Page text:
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'It Sounds Very Benign': Vaccine Passport Debate Heats up as DeSantis Bans Them and Conservatives Say No

Image Source: Lukas/Unsplash
Image Source: Lukas/Unsplash

Eligibility for vaccines is expanding with more than a dozen states set to make the shots available to those 16-years-old and up.

The drug company Pfizer, partnering with German company BioNTech, says its vaccine is 100 percent effective for adolescents.

USA Today reports that Pfizer-BioNTech plans to submit their data to the Food and Drug Administration for authorization so that BNT162b2 is revised to include that age group.

As vaccinations become more widely available, a debate is heating up over so-called "vaccine passports."

The idea includes businesses and local governments requiring people to show evidence of getting the shot before they could participate in some events or enter certain buildings.

The Biden administration says it will leave the decision up to the states but will provide guidance on the issue.

New York State has already introduced its own vaccine tracking effort. The program, which is named the "Excelsior Pass," is an app that allows New Yorkers to prove their vaccination status, or recent history of a negative COVID-19 test, in order to gain entry to events and businesses. 

Each pass will have a secure QR code which businesses and other venues can scan with a companion app to verify negative COVID-19 test results or proof of vaccination. The program launched last Friday. 

But some conservatives are speaking out against the proposed measure.

Florida Gov. Ron DeSantis (R) announced this week that he signed executive order SB72 forbidding vaccine passports.

"We are not supporting doing any vaccine passports in the state of Florida," he told reporters. "It's completely unacceptable for either the government or the private sector to impose upon you the requirement that you show proof of vaccine to just simply be able to participate in normal society."

"You want to go to a movie theater, should you have to show that?" DeSantis asked. "No. You want to go to a game, should you have to show that? No. You want to go to a theme park? No. We're not supportive of that."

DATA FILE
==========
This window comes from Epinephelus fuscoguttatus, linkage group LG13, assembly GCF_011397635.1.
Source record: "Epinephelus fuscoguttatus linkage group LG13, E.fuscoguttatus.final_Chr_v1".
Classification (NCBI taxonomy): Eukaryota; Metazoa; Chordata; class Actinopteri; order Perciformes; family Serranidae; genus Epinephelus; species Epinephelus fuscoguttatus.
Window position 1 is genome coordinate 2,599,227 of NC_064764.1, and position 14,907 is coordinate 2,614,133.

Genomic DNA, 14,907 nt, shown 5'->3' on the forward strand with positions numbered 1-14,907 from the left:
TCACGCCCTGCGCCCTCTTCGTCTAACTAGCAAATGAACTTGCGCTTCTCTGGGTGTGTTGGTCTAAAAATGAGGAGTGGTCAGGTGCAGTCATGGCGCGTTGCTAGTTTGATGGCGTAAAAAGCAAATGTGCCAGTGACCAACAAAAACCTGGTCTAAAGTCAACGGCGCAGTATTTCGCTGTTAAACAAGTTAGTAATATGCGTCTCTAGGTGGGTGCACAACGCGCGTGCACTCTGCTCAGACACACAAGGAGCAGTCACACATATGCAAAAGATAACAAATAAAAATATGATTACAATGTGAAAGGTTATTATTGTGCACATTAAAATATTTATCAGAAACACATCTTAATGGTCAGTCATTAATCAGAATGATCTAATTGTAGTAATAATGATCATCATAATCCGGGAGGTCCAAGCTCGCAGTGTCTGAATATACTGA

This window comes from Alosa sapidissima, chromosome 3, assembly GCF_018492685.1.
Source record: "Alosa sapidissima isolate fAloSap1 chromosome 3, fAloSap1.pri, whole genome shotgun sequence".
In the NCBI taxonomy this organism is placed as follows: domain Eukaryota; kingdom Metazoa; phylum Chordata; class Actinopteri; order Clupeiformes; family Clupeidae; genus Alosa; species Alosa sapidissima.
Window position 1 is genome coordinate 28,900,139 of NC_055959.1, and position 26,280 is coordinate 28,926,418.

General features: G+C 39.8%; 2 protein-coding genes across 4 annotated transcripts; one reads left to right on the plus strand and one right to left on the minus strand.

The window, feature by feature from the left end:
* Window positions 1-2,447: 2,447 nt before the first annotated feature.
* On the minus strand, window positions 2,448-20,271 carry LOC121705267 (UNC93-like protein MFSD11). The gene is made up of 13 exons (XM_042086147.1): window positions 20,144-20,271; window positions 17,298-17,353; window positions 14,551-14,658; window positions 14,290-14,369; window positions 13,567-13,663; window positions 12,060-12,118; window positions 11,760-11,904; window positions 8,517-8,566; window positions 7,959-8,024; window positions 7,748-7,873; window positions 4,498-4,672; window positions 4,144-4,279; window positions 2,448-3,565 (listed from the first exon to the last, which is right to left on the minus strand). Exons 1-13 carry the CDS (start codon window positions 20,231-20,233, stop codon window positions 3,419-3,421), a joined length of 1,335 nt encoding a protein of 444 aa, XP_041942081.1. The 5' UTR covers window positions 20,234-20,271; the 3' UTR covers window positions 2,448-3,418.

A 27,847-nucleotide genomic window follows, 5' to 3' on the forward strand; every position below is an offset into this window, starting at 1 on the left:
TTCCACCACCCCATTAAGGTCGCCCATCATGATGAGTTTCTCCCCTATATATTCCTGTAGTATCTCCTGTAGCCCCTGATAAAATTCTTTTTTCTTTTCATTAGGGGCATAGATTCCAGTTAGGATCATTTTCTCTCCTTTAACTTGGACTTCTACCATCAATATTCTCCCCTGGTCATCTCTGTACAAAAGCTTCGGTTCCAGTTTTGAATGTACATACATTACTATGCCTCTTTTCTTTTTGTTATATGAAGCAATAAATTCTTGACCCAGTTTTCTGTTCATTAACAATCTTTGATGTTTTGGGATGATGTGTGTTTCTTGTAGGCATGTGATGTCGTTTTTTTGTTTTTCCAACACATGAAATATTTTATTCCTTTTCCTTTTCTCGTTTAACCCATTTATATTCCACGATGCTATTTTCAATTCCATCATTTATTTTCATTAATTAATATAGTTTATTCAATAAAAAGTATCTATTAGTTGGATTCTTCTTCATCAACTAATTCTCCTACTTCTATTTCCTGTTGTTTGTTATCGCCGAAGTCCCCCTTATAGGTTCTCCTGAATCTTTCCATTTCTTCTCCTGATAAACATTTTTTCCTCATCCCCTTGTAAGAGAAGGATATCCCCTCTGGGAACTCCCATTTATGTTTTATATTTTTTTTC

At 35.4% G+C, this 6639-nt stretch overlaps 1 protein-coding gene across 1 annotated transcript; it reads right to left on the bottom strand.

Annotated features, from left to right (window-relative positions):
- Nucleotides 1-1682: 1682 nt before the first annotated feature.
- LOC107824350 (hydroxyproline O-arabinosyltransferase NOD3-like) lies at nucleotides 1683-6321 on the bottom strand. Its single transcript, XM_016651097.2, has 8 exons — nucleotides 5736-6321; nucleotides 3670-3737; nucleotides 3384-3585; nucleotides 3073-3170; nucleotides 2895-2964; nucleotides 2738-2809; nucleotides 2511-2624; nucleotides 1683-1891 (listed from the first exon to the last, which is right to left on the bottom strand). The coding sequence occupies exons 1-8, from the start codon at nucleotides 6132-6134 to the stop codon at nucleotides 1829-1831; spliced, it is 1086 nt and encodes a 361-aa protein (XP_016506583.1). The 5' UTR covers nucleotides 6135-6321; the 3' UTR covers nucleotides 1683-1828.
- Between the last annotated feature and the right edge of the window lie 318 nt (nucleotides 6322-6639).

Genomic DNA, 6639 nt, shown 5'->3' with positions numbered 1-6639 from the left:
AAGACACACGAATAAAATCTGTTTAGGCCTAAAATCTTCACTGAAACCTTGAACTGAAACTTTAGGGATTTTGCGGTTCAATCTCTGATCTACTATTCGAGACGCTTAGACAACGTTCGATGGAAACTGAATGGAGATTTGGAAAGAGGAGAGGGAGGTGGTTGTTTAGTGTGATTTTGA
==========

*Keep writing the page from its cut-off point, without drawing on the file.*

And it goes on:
And Pat Robertson said on the 700 Club Wednesday that being required to prove your vaccination status via a passport is a disturbing move toward government monitoring of people's movements.

"This is a step toward Big Brother surveillance and we should fight it with everything we've got. It sounds very benign, 'O yeah, we've got a passport, I've had a vaccine, that means I can go where I want to.' Uh uh. It means Big Tech is gonna be watching you," Dr. Robertson explained. 

And former Rep. Justin Amash (L-MI) says "vaccine passports" are a big step toward the loss of freedom.

"A 'vaccine passport' is not 'what we already do,'" he tweeted. "It's not proof of vaccination for (international) travel or schooling. It's proof of vaccination for everyday living — groceries, restaurants, movies. It's disingenuous to conflate the former with the latter."

"I believe a vaccine passport—even one privately managed—will have exceedingly negative consequences for society," he said in a tweet. "I also don't believe the government will stay out of it; nor do I believe they'll stop at COVID or vaccinations. The expansion of the Patriot Act/FISA is instructive."

He followed up with another tweet on Wednesday saying, "A vaccine passport—a unified, centralized system for providing or denying access to everyday activities like shopping and dining—would be a nightmare for civil liberties and privacy, and it would exacerbate existing social disparities connected to wealth, privilege, and race."

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